Emily says she’s coming to see me. She’s driving her ’94 Toyota Corolla from New Hampshire to New Mexico and my studio apartment in the middle of Kansas is the halfway point. Over the phone, her voice sounds excited, almost frantic. “I’ll be there in eighteen-hours,” she says and then hangs up. We haven’t talked in a couple of years and I’m afraid of what she wants. We met in college and were friends for a semester before I traveled home to England.
At the grocery store, I wander the aisles, trying to recall what she eats. A vague memory lets slip she’s vegetarian, possibly vegan. It’s unclear; we never spent that much time together. I remember in fiction workshop chatting with her about Louise Erdrich and Annie Dillard, and hanging out a couple of times at a smoke-filled pool hall and the coffee shop on campus. To be safe, I buy some humus and flatbread, a carton of soymilk, and a bag of pre-washed carrots.
At three in the morning, Emily calls me again. “I’m here,” she says. “My brain was full of energy and I decided not to stop.” I tell her my address, a new complex next to a football stadium and a concrete tornado shelter. A few minutes later, I watch her car pull into the parking lot and then her thin figure trudge through the recent snowfall to my building.
I wait for Emily at the doorway. She’s dressed in skinny black jeans and a loose green T-shirt that has some rock band on it I don’t recognize. We hug and her eyes scan my apartment. There’s a large beige couch next to the window and an inflatable queen-sized mattress on the floor. The pale blue covers are tussled at the end of the bed, revealing the cream-colored sheets underneath. Nearby, a stack of paperback novels serves as a passable nightstand. A black table lamp in the corner casts an orange glow across the room.
“Great place,” she says.
“It’s small,” I reply.
“You should see my house. It’s a dump.”
“Do you want anything to drink?”
“I don’t want to sleep,” she says.
She gestures toward the coffee maker and fixes us two cups. I notice her forehead is sweaty, and that she keeps touching her eyebrow piercing. We sit on the couch and talk for what seems like hours. She mentions her slam poetry and the homemade CD she produced and sells at readings. Then she changes the subject to her mom and the recent disagreements she’s had with her. She stares at me with her shining blue eyes. I can sense she wants me to say something. With every word she utters, with every pause she offers, it looks as though she’s about to cry. I can’t work out what the issue is, whether she’s running away from someone in Keene, or if she fears what awaits her in Albuquerque. She’s always been divided and torn by the two places, as if each town represented a different part of her. As the night progresses, my energy lulls and I offer Emily my bed. I take the couch.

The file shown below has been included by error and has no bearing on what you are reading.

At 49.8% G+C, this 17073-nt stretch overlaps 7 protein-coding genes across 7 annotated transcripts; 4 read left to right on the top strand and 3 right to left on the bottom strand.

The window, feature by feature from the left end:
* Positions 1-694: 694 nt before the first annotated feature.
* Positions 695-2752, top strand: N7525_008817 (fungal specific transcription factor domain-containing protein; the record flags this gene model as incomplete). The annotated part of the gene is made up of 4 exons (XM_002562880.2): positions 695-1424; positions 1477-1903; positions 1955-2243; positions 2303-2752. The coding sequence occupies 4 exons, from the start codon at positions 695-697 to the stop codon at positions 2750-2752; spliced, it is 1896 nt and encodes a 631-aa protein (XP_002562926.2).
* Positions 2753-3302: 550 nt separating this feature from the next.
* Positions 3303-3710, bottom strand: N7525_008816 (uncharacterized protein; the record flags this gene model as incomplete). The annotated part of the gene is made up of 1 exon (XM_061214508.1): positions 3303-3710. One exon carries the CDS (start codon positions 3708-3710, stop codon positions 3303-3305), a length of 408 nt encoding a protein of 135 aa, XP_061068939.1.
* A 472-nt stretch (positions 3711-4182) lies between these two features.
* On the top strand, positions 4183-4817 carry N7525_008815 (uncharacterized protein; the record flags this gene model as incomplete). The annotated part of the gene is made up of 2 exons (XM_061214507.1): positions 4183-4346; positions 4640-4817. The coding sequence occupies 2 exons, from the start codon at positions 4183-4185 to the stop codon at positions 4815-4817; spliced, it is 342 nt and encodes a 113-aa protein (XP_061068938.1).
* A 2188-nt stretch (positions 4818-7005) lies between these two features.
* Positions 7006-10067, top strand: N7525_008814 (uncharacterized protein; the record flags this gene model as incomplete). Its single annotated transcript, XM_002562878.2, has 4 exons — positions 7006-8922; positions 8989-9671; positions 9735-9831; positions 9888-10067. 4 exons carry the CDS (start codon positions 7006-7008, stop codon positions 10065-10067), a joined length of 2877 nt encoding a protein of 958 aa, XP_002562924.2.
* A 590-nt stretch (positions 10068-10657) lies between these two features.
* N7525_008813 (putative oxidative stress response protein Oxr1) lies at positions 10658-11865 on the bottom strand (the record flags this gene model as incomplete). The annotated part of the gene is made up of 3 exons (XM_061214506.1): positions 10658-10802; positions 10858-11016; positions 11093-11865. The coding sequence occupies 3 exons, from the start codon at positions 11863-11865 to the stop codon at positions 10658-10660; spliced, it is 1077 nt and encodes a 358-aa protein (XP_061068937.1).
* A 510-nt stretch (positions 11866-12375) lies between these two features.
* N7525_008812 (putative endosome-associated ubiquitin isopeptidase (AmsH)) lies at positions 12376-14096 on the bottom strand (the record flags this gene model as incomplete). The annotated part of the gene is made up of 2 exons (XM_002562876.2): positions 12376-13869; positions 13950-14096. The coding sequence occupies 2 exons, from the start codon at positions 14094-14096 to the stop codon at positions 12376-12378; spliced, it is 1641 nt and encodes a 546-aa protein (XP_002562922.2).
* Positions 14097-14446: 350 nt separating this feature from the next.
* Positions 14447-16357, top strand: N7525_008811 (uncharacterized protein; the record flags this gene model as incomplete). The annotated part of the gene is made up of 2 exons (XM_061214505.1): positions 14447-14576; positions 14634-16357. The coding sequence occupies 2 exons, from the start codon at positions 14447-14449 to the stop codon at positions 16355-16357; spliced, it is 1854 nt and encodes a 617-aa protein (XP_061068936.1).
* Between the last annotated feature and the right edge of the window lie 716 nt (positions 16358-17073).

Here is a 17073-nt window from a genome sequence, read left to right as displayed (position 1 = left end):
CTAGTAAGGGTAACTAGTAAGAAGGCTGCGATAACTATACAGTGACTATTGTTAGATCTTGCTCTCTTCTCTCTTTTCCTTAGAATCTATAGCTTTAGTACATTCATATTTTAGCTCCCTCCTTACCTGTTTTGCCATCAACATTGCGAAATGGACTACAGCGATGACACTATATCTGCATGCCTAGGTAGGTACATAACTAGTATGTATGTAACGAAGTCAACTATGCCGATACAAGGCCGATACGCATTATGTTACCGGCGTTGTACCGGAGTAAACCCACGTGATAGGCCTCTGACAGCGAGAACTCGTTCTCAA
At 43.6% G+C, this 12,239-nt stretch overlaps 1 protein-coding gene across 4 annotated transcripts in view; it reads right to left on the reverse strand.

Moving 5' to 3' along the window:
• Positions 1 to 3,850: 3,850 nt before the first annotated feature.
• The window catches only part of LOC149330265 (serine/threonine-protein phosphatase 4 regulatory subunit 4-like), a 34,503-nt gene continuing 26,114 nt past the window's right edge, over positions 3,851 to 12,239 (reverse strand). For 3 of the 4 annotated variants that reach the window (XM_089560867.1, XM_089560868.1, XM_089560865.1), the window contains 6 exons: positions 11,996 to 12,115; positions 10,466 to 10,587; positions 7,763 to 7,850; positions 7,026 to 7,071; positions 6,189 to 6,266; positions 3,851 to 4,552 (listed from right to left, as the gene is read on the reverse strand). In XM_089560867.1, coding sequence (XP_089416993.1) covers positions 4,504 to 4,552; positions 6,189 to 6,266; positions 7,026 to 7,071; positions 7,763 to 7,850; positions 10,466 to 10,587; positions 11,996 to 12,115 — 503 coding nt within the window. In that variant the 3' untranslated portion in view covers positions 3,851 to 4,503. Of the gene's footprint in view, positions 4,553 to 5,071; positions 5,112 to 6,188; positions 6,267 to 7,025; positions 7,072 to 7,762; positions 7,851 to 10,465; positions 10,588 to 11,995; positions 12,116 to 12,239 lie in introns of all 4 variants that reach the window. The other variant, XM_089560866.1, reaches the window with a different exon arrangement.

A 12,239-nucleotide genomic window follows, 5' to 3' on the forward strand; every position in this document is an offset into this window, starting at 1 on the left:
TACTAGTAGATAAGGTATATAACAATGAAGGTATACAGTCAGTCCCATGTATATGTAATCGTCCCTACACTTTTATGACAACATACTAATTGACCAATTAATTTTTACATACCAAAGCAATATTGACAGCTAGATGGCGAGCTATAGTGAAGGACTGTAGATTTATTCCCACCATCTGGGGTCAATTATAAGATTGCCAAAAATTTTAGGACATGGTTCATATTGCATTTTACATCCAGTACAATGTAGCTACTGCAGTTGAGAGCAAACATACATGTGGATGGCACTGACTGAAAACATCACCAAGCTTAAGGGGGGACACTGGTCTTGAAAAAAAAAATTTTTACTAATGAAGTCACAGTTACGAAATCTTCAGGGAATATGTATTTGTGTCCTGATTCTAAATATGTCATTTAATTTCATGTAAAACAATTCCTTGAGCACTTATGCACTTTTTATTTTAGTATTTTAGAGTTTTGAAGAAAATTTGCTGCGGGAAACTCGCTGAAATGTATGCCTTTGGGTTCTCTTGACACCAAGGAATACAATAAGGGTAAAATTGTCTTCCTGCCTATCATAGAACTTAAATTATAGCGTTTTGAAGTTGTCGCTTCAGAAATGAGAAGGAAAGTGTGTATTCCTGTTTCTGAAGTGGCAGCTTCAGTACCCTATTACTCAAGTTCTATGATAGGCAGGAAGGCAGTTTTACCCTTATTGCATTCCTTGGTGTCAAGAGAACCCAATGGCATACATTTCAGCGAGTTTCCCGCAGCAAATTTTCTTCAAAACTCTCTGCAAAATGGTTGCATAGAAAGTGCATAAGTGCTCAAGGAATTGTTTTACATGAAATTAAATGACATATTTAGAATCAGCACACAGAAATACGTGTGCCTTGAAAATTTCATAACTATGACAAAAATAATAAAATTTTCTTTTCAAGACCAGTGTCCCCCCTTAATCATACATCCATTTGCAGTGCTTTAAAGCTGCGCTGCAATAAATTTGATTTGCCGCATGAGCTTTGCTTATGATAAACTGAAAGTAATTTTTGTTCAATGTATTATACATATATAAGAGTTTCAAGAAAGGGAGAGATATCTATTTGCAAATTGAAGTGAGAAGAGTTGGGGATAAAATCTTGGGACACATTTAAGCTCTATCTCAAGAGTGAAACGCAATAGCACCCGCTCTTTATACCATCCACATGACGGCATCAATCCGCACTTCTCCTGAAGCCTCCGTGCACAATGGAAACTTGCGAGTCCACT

In the morning, I head to class. On my return, I find Emily nestled on the couch, drinking more coffee, and reading one of my short stories. “This is interesting stuff,” she says. She puts down my manuscript and ties back her long brown hair with a rubber band. “So, are you going to show me the town?”
We spend the day digging through thrift stores for blue jeans, white tank tops, and cheap, sparkly jewelry. We visit the second-hand bookstore and she buys a sci-fi novel, and two vintage postcards: one to send to her brother and the other for a friend back in New Hampshire. At the coffee shop, we run into some students from my master’s program. We talk for a few minutes about British literature and Emily recites the opening of T.S. Eliot’s The Wasteland in a strange, ethereal voice. While Emily’s in the restroom, they tell me that she seems nice, if slightly crazy.
In the evening, I take Emily through the snow to my neighbor’s apartment. Valerie’s hosting an organic food night and the first thing I smell is freshly baked oatmeal cookies. Valerie welcomes us in and takes our thick, winter coats. On the kitchen table are bowls of sautéed green beans, fluffy mashed potatoes, and diced carrots, and a jug of steaming brown gravy, and on a silver platter a half-dozen corn-on-the-cob smothered in butter and dashed with black pepper.